It’s a good idea to keep your stock portfolio diversified. For example, you might own some solid dividend-paying blue-chip companies and some faster-growing companies that don’t offer dividend payouts. You would do well to spread your dollars across a variety of industries, as well, and perhaps include some investments in real estate (via real estate investment trusts (REITs) and foreign companies. Keeping some money in cash is a fine idea, too, so that you’ll be able to jump on a great opportunity that arises.
Here are three companies to consider for the growth stock portion of your portfolio. Understand that growth stocks can often trade at lofty levels, so plan to hang on for a long time and to withstand some volatility as well.
1. Universal Display
With a market value recently near $9 billion and a stock price recently down 27% from its 52-week high, Universal Display (NASDAQ: OLED) is looking rather attractive. The company specializes in energy-efficient “organic light emitting diode (OLED) technologies and materials for use in display and solid-state lighting applications.”
There’s a lot to like about Universal Display: It’s growing briskly, with management expecting 30% year-over-year revenue growth this year while revenue grew 55% year over year in the first half of the year. The fact that it has plenty of cash and little to no debt is attractive, too, as the cash can help it grow via, say, acquisitions or additional hiring; little debt also means it’s not having to divert valuable income toward debt repayments. Its OLED technology is likely to appear in more and more device and TV screens as well as lighting equipment over time, as it can consume less energy and can be better for our health, emitting less blue light.
The stock has slumped lately in part due to investors wanting more exciting growth projections, but rest assured: The company is growing briskly and has a rosy future, and management playing it conservative is better than the other way around.
If you’ve had to sign any important documents remotely lately, from your desktop computer or even your smartphone, you’ve very possibly used the technology of DocuSign (NASDAQ: DOCU). It’s a leader in e-signatures, with an estimated market share between 60% and 70% , and plenty of opportunities for growth in other areas, such as notarization, identification, and contracts.
DocuSign already has more than a billion users worldwide, and more than a million paying customers. It’s used by all 15 of the top 15 financial companies in the Fortune 500, and in its last quarter, revenue jumped 49% year over year — with the lion’s share of its revenue coming from subscriptions, which are often renewed. Between fiscal 2013 and now, it has been adding customers at a compounded average growth rate of 42%.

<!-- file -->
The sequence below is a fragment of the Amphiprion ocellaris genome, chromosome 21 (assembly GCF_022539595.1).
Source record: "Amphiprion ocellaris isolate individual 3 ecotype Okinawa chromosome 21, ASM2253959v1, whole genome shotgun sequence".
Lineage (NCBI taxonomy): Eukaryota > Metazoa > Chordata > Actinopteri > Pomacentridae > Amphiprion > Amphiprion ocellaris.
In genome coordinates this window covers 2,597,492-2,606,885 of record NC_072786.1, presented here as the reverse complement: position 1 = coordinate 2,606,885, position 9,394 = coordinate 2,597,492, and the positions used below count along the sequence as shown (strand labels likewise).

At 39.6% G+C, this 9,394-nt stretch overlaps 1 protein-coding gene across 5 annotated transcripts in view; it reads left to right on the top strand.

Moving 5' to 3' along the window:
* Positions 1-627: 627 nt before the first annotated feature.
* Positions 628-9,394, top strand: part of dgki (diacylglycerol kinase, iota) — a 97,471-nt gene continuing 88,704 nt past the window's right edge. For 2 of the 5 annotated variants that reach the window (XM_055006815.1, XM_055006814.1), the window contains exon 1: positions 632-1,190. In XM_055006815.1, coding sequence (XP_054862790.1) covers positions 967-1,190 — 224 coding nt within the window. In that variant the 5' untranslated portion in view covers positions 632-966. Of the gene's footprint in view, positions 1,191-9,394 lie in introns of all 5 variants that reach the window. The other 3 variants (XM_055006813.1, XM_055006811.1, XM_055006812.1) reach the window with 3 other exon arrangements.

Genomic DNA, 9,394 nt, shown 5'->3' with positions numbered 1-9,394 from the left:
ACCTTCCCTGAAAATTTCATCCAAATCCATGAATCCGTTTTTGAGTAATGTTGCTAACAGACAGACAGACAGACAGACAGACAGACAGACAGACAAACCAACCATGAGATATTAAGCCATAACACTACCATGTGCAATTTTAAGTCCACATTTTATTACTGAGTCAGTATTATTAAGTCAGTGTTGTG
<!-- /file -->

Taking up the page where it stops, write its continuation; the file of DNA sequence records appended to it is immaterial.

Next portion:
DocuSign’s stock isn’t looking cheap these days, with a recent price-to-sales ratio near 30, but buying shares now could pay off well over many years. Do your own research first, of course, and if you end up not quite sure about how attractively the stock is priced now, you might just add it to your watch list — or plan to buy into the stock in chunks over time.
Now we come to Twilio (NYSE: TWLO), a $61 billion cloud computing business boasting the “the world’s #1 Customer Data Platform (CDP).” It has been growing its core offerings at a rapid clip while introducing new ones, such as a toll-free messaging software service called Zipwhip — which it acquired for $850 million.
In its second quarter, Twilio reported year-over-year revenue growth of 67%, with about a third of revenue generated abroad. Its top 10 customers recently accounted for only about 12% of revenue, which means it’s not overly dependent on just one or a few customers for much of its income. All this makes Twilio a compelling investment, but it has some red flags, too, such as widening losses.
If, after further research, you are confident that Twilio will be turning its situation around soon, consider snapping up some shares. If you’re on the fence, perhaps just add it to your watch list, or start with a small position.
These are just a few of many exciting growth stocks out there. The more time you spend reading up on others, the more solid candidates for your portfolio you’ll uncover. Just one or two long-term big winners in your portfolio can make a big difference in your overall results.
10 stocks we like better than Twilio
When our award-winning analyst team has a stock tip, it can pay to listen. After all, the newsletter they have run for over a decade, Motley Fool Stock Advisor, has tripled the market.*
They just revealed what they believe are the ten best stocks for investors to buy right now… and Twilio wasn’t one of them! That’s right — they think these 10 stocks are even better buys.
*Stock Advisor returns as of September 17, 2021
Selena Maranjian owns shares of DocuSign, Twilio, and Universal Display. The Motley Fool owns shares of and recommends DocuSign and Twilio. The Motley Fool recommends Universal Display. The Motley Fool has a disclosure policy.